The following hitters have hit line drives at above average rates so far in 2011, but have very little to show for it.
Chris Johnson 3B HOU – .182 AVG, 31.3% LD%
Johnson hit .308 in 341 at-bats last season and held a 24% LD%. However, his career minor league slash of .277/.315/.429 doesn’t exactly scream production. Even if Johnson continues to spray line drives at a 20% or better clip, his lack of plate discipline might be enough to hold his AVG down in the long-run.
Adam Lind 1B TOR – .236 AVG, 29.8% LD%
Lind has a career LD% of 19.5% and two season’s ago he hit .305/.370/.562 over 654 plate appearances. His swing got a bit long last season and it showed in the rise in his strikeout rate and drop in contact rate. Even though the sample size is small, Lind is making better contact and striking out less early in the 2011 season. Given his 25-plus home run power, now might be a good time to try and buy very low, combining 2010’s troubles with a slow start this season.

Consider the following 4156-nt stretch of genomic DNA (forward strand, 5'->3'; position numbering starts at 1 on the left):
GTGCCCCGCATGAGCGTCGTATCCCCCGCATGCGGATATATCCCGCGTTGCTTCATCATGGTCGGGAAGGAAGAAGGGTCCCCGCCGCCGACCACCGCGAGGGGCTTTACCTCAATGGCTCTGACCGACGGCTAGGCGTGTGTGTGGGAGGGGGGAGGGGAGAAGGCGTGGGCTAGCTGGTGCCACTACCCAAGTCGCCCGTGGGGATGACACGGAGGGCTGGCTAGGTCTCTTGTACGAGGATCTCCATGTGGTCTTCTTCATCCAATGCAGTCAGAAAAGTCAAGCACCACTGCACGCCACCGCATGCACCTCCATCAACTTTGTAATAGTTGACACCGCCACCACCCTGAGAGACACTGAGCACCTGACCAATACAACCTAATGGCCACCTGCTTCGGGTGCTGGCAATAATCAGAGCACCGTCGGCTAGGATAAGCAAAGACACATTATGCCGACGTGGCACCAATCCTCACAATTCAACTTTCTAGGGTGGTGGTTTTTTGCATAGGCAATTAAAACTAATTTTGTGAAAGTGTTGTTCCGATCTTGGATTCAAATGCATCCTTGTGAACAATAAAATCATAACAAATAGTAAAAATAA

Dexter Fowler OF COL – .276, 31% LD%
Fowler has made some improvements
over his first two big league seasons and I certainly think he can start putting everything together this season. While his .276 AVG coming into today is nothing special, he continues to rope line-drives all over the yard. His career LD% is almost 22%, so we can expect a solid line-drive rate once again in 2011. That, combined with 20-30 stolen base potential could make for a .300/25 season with plenty of runs scored. Or, in essence, what teams got from Austin Jackson last season.
Kila Kaihue 1B KC – .163 AVG, 23.3% LD%
The Kila Monster has been anything but monstrous to start the 2011 season. The problem is his high percentage of swings and misses and how those have led to a ton of strikeouts early on. Ka’aihue isn’t know for his line-drives, but rather his good plate discipline and power. That’s why his current line-drive rate probably won’t last long and is more likely to end up below average than anything else.
Carlos Gonzalez OF COL – .241 AVG, 23.8% LD%
This certainly is not what fantasy GM’s expected when they took Car-Go in the first round on draft day (or spent upwards of $50 at auction). Whether Car-Go is trying too hard or if his timing is off or if it’s a glitch in his swing, things should turn around soon. Car-Go is swinging through a ton of pitches right now and has hit ground balls on almost 55% of his balls in play. Those two rates are far from his career averages. Once he figures things out, look for a big-time hot streak.